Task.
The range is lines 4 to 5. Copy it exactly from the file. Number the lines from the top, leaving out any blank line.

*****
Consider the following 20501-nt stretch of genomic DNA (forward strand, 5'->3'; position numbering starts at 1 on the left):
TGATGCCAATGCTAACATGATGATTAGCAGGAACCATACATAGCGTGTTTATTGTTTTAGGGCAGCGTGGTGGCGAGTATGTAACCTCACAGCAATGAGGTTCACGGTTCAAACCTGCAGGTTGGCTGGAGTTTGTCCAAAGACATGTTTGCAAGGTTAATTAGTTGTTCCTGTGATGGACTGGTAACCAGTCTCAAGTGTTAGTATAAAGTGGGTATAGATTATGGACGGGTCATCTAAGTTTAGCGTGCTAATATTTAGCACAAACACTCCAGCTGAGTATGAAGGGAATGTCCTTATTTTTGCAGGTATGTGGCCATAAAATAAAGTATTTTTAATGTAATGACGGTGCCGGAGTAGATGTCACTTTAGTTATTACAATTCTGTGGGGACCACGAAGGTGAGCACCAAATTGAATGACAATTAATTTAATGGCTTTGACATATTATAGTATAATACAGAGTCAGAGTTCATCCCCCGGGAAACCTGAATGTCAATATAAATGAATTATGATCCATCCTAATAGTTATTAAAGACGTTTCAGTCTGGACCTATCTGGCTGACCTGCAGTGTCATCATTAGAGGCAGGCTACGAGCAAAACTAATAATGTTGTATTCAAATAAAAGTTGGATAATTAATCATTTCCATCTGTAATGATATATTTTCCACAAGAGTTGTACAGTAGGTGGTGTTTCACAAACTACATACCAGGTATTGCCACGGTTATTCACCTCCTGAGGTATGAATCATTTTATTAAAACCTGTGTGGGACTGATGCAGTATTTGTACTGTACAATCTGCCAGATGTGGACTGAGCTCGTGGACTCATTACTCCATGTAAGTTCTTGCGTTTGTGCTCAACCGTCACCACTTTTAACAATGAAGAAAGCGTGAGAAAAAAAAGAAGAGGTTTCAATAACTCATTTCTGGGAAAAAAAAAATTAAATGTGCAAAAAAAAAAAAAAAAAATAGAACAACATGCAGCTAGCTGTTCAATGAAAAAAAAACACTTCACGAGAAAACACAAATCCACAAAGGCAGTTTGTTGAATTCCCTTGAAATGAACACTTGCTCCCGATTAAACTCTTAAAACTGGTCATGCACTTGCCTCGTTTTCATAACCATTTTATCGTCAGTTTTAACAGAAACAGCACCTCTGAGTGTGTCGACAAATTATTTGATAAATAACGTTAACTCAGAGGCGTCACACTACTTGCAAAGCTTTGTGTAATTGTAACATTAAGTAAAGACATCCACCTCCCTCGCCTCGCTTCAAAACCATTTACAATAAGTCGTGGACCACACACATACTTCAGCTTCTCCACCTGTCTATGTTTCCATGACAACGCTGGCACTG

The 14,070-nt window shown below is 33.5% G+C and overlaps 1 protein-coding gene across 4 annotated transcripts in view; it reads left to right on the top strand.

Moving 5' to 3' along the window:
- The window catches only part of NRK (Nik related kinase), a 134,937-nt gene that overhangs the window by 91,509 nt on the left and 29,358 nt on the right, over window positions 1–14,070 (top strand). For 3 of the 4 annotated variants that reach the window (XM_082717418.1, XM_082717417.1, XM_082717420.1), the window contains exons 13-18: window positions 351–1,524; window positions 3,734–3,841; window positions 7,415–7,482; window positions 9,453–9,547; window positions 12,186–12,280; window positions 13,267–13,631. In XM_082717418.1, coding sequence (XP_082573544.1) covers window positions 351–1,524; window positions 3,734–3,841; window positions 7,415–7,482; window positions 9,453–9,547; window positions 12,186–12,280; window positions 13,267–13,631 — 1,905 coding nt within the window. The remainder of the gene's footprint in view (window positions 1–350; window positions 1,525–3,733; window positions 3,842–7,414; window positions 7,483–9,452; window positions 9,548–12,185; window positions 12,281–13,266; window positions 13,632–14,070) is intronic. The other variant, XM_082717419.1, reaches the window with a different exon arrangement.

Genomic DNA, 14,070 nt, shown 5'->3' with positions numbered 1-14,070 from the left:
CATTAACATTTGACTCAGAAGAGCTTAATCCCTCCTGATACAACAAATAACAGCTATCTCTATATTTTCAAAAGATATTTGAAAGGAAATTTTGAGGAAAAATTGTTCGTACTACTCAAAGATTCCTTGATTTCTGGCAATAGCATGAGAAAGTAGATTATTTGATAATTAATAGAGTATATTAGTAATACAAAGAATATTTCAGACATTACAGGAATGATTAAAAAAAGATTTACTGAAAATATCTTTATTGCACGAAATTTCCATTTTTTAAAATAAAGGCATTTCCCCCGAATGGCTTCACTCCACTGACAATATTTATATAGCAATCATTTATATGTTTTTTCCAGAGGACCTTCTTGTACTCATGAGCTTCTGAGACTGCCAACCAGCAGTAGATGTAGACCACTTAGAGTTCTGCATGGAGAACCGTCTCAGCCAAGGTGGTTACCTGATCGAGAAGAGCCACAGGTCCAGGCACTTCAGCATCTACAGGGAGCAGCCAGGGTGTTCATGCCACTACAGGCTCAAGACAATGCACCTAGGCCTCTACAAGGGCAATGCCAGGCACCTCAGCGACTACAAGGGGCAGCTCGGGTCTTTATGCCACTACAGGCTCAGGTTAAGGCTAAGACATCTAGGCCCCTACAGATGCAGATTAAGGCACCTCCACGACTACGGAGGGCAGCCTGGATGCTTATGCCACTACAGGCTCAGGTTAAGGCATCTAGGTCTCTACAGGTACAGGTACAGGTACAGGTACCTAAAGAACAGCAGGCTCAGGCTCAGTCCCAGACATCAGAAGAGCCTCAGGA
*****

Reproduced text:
Moving 5' to 3' along the window:
- The window catches only part of NRK (Nik related kinase), a 134,937-nt gene that overhangs the window by 91,509 nt on the left and 29,358 nt on the right, over window positions 1–14,070 (top strand). For 3 of the 4 annotated variants that reach the window (XM_082717418.1, XM_082717417.1, XM_082717420.1), the window contains exons 13-18: window positions 351–1,524; window positions 3,734–3,841; window positions 7,415–7,482; window positions 9,453–9,547; window positions 12,186–12,280; window positions 13,267–13,631. In XM_082717418.1, coding sequence (XP_082573544.1) covers window positions 351–1,524; window positions 3,734–3,841; window positions 7,415–7,482; window positions 9,453–9,547; window positions 12,186–12,280; window positions 13,267–13,631 — 1,905 coding nt within the window. The remainder of the gene's footprint in view (window positions 1–350; window positions 1,525–3,733; window positions 3,842–7,414; window positions 7,483–9,452; window positions 9,548–12,185; window positions 12,281–13,266; window positions 13,632–14,070) is intronic. The other variant, XM_082717419.1, reaches the window with a different exon arrangement.